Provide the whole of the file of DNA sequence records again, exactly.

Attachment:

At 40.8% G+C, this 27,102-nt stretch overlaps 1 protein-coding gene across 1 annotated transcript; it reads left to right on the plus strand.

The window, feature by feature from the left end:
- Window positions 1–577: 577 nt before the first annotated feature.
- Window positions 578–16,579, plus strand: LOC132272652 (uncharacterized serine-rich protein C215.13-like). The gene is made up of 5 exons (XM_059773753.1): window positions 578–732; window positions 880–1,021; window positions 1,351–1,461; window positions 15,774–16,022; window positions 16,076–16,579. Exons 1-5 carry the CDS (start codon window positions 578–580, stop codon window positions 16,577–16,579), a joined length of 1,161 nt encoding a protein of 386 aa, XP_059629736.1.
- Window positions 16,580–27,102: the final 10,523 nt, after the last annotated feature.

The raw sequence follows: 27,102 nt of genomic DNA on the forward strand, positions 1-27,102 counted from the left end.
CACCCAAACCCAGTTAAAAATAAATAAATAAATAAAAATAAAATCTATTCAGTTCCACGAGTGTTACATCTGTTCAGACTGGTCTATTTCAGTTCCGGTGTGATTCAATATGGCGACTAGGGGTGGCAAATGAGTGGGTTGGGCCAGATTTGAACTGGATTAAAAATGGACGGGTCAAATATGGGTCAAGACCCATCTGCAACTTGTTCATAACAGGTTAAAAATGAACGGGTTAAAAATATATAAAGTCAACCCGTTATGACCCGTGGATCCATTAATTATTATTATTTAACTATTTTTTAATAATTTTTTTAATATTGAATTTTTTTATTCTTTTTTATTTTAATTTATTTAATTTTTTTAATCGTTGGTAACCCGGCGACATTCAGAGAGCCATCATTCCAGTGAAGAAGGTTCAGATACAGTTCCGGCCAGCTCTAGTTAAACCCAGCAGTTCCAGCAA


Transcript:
At 40.8% G+C, this 27,102-nt stretch overlaps 1 protein-coding gene across 1 annotated transcript; it reads left to right on the plus strand.

The window, feature by feature from the left end:
- Window positions 1–577: 577 nt before the first annotated feature.
- Window positions 578–16,579, plus strand: LOC132272652 (uncharacterized serine-rich protein C215.13-like). The gene is made up of 5 exons (XM_059773753.1): window positions 578–732; window positions 880–1,021; window positions 1,351–1,461; window positions 15,774–16,022; window positions 16,076–16,579. Exons 1-5 carry the CDS (start codon window positions 578–580, stop codon window positions 16,577–16,579), a joined length of 1,161 nt encoding a protein of 386 aa, XP_059629736.1.
- Window positions 16,580–27,102: the final 10,523 nt, after the last annotated feature.

The raw sequence follows: 27,102 nt of genomic DNA on the forward strand, positions 1-27,102 counted from the left end.
CACCCAAACCCAGTTAAAAATAAATAAATAAATAAAAATAAAATCTATTCAGTTCCACGAGTGTTACATCTGTTCAGACTGGTCTATTTCAGTTCCGGTGTGATTCAATATGGCGACTAGGGGTGGCAAATGAGTGGGTTGGGCCAGATTTGAACTGGATTAAAAATGGACGGGTCAAATATGGGTCAAGACCCATCTGCAACTTGTTCATAACAGGTTAAAAATGAACGGGTTAAAAATATATAAAGTCAACCCGTTATGACCCGTGGATCCATTAATTATTATTATTTAACTATTTTTTAATAATTTTTTTAATATTGAATTTTTTTATTCTTTTTTATTTTAATTTATTTAATTTTTTTAATCGTTGGTAACCCGGCGACATTCAGAGAGCCATCATTCCAGTGAAGAAGGTTCAGATACAGTTCCGGCCAGCTCTAGTTAAACCCAGCAGTTCCAGCAA